First, I'm neither a security-focused PR flack for the electricity industry, nor a gotcha journalist trying to capture eyeballs by vilifying utilities and scaring readers. Rather, I'm a member, supporter, advocate, and hopefully, sometimes, a constructive critic of the enterprise of keeping the grid safe and secure while updating it for the 21st century.
So here's the thing: a recent interviewer quoted me as saying senior management doesn't have a very good understanding of their security posture. While I'm sure I've said something like this a hundred different ways on the blog, it's never been intended as an insult or attack, but rather as observation of the current state of affairs at many but not all utilities. The way this was captured and framed in the article, however, losing nuance and a few other qualifying words along the way, it definitely came off as a blunt attack ... and I'm not the only one who noticed. Sorry about that ... wasn't my intent.
However, support for this type of generic observation comes from things everyone in the industry already knows, and that the GAO lists on the highlights page of its July 2012 report. Here are the last 4 challenges, partially addressing utilities, partially the larger industry ecosystem:
- A focus by utilities on regulatory compliance instead of comprehensive security
- A lack of security features consistently built into smart grid systems
- The electricity industry did not have an effective mechanism for sharing information on cybersecurity and other issues
- The electricity industry did not have metrics for evaluating cybersecurity (AB: of course I'll come back to this one before the post is over!)
All of these things make sense to folks who've either been in a utility or have worked with utilities and/or regulators for some time. There's a logical history to each of them that explains where they came from and why they remain challenges to be solved.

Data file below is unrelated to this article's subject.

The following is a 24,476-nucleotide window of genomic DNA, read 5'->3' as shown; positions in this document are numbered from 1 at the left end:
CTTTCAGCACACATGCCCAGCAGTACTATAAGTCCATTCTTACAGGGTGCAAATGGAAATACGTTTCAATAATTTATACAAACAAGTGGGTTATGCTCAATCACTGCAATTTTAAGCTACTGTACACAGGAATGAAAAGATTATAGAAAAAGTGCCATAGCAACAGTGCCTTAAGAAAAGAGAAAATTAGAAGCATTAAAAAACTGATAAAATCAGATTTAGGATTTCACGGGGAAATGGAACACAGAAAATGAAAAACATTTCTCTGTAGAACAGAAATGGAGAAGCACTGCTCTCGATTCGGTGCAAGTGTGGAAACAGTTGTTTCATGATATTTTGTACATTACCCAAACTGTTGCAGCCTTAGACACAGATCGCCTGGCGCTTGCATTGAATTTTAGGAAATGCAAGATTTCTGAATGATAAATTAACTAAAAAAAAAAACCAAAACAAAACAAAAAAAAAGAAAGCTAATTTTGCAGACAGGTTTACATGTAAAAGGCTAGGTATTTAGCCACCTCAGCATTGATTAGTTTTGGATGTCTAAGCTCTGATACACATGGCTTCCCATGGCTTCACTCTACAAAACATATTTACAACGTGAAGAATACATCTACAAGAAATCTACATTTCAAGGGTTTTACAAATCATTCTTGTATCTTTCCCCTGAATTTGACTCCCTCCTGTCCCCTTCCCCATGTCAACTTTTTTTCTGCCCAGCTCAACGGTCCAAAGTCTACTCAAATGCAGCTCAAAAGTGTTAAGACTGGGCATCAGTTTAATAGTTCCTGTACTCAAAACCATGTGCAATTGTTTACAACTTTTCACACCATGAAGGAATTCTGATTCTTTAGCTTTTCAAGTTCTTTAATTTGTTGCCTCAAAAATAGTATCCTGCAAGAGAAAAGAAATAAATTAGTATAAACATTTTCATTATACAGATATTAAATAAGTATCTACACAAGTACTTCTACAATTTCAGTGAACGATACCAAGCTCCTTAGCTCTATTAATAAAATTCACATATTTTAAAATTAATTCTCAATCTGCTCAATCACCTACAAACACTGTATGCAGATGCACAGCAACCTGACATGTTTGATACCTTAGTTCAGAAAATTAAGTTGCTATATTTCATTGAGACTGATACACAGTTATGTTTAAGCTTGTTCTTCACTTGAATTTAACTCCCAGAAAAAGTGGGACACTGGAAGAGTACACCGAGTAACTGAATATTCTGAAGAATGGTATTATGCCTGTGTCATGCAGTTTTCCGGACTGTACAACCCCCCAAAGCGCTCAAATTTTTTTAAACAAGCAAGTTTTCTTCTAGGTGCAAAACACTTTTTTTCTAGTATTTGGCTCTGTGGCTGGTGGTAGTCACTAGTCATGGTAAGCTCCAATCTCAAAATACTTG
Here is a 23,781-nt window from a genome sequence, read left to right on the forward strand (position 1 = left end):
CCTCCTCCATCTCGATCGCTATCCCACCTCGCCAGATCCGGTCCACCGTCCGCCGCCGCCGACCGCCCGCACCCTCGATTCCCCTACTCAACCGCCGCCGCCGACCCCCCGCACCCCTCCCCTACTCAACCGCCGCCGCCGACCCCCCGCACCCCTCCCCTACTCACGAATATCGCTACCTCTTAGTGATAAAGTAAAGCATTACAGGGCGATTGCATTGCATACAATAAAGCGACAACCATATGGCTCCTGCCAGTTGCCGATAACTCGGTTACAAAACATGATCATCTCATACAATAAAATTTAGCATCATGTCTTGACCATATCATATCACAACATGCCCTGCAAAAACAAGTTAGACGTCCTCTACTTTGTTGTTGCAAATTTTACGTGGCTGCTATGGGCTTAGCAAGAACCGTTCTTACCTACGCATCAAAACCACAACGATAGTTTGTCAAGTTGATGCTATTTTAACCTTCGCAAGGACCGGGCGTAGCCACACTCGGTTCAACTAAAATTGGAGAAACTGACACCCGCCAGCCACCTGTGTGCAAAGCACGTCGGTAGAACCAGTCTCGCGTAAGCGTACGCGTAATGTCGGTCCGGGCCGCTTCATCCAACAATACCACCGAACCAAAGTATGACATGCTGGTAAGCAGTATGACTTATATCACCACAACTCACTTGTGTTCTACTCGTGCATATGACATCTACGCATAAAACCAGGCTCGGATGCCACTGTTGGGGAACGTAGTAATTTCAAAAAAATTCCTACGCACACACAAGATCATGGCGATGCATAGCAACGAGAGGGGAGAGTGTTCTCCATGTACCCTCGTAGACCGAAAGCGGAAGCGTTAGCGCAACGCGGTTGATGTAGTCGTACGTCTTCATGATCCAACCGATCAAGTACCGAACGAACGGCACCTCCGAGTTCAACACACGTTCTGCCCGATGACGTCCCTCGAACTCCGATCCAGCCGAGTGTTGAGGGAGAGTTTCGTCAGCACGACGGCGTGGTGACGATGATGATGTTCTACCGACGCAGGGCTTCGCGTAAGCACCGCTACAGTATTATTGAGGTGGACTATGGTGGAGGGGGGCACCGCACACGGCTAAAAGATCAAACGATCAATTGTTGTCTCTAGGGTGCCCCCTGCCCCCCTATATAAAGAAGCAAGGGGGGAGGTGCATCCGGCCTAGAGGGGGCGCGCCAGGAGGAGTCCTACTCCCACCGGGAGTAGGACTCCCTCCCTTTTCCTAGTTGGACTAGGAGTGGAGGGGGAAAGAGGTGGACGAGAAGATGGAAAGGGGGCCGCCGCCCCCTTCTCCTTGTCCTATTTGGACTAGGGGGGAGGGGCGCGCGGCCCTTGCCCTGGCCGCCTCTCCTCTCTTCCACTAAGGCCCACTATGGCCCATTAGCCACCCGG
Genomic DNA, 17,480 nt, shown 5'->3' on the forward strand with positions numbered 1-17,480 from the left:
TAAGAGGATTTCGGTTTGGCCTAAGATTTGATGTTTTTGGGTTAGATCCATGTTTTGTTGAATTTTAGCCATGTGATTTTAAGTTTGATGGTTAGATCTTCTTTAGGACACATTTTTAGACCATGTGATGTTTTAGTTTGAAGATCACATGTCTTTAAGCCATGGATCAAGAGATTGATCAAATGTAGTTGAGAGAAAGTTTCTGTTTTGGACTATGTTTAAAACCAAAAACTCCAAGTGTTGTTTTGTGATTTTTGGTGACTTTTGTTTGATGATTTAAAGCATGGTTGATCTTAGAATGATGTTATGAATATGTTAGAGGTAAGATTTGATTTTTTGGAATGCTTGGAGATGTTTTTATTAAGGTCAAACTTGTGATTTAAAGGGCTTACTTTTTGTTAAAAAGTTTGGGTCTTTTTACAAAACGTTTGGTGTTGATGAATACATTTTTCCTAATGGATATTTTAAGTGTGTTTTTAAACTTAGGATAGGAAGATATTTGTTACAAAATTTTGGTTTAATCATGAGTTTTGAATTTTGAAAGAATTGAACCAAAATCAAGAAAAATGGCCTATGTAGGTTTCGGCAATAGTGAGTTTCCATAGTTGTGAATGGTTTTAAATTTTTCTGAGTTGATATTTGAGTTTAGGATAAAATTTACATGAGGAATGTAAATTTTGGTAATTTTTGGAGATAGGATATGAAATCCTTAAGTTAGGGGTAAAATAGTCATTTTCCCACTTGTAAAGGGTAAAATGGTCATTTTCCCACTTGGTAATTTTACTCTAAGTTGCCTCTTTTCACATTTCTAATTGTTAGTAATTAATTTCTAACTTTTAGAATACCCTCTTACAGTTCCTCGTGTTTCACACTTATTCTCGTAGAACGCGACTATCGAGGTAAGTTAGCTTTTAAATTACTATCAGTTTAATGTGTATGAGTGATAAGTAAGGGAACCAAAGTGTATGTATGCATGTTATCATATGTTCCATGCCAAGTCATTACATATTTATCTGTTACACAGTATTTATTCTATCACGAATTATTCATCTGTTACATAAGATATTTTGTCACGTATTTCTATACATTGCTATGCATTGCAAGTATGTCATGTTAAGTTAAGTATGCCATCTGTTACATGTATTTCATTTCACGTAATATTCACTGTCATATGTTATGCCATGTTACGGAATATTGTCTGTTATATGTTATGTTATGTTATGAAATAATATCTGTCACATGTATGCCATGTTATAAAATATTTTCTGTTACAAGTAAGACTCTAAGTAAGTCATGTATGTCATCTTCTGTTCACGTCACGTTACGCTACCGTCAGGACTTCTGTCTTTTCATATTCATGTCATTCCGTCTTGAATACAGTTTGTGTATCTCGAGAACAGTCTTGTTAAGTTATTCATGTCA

And you'll note (and it angers some of the more concerned security pundits when I say this), that whatever US utilities have done so far has apparently been enough to keep cyber attackers from having major successes to date.
As this post is now getting too long and trying to do too many things, let's end with another invocation on the benefits of business-oriented metrics, this time courtesy of the GAO itself:
... Having metrics would help utilities develop a business case for cybersecurity by helping to show the return on a particular investment. Until such metrics are developed, there is increased risk that utilities will not invest in security in a cost-effective manner, or have the information needed to make informed decisions on their cybersecurity investments.
The GAO, I think, comes from a similar position, in some ways anyway, as this blog. The cited report mentions not just shortcomings but positive actions taken so far. The GAO, the SGSB (this blog) and plenty of other groups and individuals simply want to see utilities and the industry be safe and successful while they modernize to meet the demands of our times. Neither are interested in criticism for criticism's sake, but only to suggest better possible methods. I'll leave it at that for now.